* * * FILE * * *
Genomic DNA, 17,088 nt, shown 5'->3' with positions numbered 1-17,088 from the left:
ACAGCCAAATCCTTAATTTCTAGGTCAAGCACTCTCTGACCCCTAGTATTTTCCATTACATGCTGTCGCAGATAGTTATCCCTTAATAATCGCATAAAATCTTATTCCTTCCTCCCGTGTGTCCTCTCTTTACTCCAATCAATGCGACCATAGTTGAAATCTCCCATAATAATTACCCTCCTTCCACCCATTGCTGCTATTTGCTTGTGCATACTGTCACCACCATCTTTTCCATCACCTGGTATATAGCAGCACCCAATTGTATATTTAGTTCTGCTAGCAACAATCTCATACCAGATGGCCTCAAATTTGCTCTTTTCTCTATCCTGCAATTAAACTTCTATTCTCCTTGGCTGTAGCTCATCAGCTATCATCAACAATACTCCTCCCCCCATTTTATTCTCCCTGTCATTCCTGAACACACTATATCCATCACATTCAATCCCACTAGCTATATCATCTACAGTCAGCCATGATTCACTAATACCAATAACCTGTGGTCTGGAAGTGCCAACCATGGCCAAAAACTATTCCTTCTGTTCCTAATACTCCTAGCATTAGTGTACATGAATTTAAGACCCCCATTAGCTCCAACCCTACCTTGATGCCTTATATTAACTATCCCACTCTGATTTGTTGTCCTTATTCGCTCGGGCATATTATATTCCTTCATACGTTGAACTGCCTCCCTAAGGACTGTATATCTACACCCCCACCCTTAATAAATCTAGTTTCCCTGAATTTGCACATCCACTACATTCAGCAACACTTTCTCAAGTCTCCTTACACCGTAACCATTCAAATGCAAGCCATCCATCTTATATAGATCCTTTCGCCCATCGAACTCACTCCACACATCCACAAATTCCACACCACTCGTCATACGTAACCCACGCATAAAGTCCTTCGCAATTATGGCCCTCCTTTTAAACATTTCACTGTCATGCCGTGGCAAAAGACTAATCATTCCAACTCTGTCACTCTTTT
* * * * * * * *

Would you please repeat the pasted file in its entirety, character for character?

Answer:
Genomic DNA, 17,088 nt, shown 5'->3' with positions numbered 1-17,088 from the left:
ACAGCCAAATCCTTAATTTCTAGGTCAAGCACTCTCTGACCCCTAGTATTTTCCATTACATGCTGTCGCAGATAGTTATCCCTTAATAATCGCATAAAATCTTATTCCTTCCTCCCGTGTGTCCTCTCTTTACTCCAATCAATGCGACCATAGTTGAAATCTCCCATAATAATTACCCTCCTTCCACCCATTGCTGCTATTTGCTTGTGCATACTGTCACCACCATCTTTTCCATCACCTGGTATATAGCAGCACCCAATTGTATATTTAGTTCTGCTAGCAACAATCTCATACCAGATGGCCTCAAATTTGCTCTTTTCTCTATCCTGCAATTAAACTTCTATTCTCCTTGGCTGTAGCTCATCAGCTATCATCAACAATACTCCTCCCCCCATTTTATTCTCCCTGTCATTCCTGAACACACTATATCCATCACATTCAATCCCACTAGCTATATCATCTACAGTCAGCCATGATTCACTAATACCAATAACCTGTGGTCTGGAAGTGCCAACCATGGCCAAAAACTATTCCTTCTGTTCCTAATACTCCTAGCATTAGTGTACATGAATTTAAGACCCCCATTAGCTCCAACCCTACCTTGATGCCTTATATTAACTATCCCACTCTGATTTGTTGTCCTTATTCGCTCGGGCATATTATATTCCTTCATACGTTGAACTGCCTCCCTAAGGACTGTATATCTACACCCCCACCCTTAATAAATCTAGTTTCCCTGAATTTGCACATCCACTACATTCAGCAACACTTTCTCAAGTCTCCTTACACCGTAACCATTCAAATGCAAGCCATCCATCTTATATAGATCCTTTCGCCCATCGAACTCACTCCACACATCCACAAATTCCACACCACTCGTCATACGTAACCCACGCATAAAGTCCTTCGCAATTATGGCCCTCCTTTTAAACATTTCACTGTCATGCCGTGGCAAAAGACTAATCATTCCAACTCTGTCACTCTTTT